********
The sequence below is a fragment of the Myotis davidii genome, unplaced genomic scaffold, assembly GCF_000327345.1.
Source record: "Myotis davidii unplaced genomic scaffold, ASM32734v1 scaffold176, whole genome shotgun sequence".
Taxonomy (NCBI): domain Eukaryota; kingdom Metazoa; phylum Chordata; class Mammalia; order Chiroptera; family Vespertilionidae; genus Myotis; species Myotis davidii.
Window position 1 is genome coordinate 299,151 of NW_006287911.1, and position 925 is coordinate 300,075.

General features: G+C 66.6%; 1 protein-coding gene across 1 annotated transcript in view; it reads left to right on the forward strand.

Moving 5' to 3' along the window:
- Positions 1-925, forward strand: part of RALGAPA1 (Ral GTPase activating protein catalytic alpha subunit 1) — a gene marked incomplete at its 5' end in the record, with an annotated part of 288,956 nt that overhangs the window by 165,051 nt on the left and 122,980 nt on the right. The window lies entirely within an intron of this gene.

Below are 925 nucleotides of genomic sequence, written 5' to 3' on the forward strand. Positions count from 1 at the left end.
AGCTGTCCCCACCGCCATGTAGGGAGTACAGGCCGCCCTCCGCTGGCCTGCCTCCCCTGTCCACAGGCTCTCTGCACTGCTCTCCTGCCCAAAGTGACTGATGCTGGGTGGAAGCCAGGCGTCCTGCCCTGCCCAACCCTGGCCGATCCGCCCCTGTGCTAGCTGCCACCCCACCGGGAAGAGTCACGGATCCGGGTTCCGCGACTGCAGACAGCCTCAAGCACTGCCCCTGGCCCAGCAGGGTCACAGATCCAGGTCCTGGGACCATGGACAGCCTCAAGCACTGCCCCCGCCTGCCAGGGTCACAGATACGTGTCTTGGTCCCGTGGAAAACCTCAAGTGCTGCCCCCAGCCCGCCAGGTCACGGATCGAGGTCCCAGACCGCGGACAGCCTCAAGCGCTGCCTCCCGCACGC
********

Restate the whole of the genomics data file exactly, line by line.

The sequence below is a fragment of the Myotis davidii genome, unplaced genomic scaffold, assembly GCF_000327345.1.
Source record: "Myotis davidii unplaced genomic scaffold, ASM32734v1 scaffold176, whole genome shotgun sequence".
Taxonomy (NCBI): domain Eukaryota; kingdom Metazoa; phylum Chordata; class Mammalia; order Chiroptera; family Vespertilionidae; genus Myotis; species Myotis davidii.
Window position 1 is genome coordinate 299,151 of NW_006287911.1, and position 925 is coordinate 300,075.

General features: G+C 66.6%; 1 protein-coding gene across 1 annotated transcript in view; it reads left to right on the forward strand.

Moving 5' to 3' along the window:
- Positions 1-925, forward strand: part of RALGAPA1 (Ral GTPase activating protein catalytic alpha subunit 1) — a gene marked incomplete at its 5' end in the record, with an annotated part of 288,956 nt that overhangs the window by 165,051 nt on the left and 122,980 nt on the right. The window lies entirely within an intron of this gene.

Below are 925 nucleotides of genomic sequence, written 5' to 3' on the forward strand. Positions count from 1 at the left end.
AGCTGTCCCCACCGCCATGTAGGGAGTACAGGCCGCCCTCCGCTGGCCTGCCTCCCCTGTCCACAGGCTCTCTGCACTGCTCTCCTGCCCAAAGTGACTGATGCTGGGTGGAAGCCAGGCGTCCTGCCCTGCCCAACCCTGGCCGATCCGCCCCTGTGCTAGCTGCCACCCCACCGGGAAGAGTCACGGATCCGGGTTCCGCGACTGCAGACAGCCTCAAGCACTGCCCCTGGCCCAGCAGGGTCACAGATCCAGGTCCTGGGACCATGGACAGCCTCAAGCACTGCCCCCGCCTGCCAGGGTCACAGATACGTGTCTTGGTCCCGTGGAAAACCTCAAGTGCTGCCCCCAGCCCGCCAGGTCACGGATCGAGGTCCCAGACCGCGGACAGCCTCAAGCGCTGCCTCCCGCACGC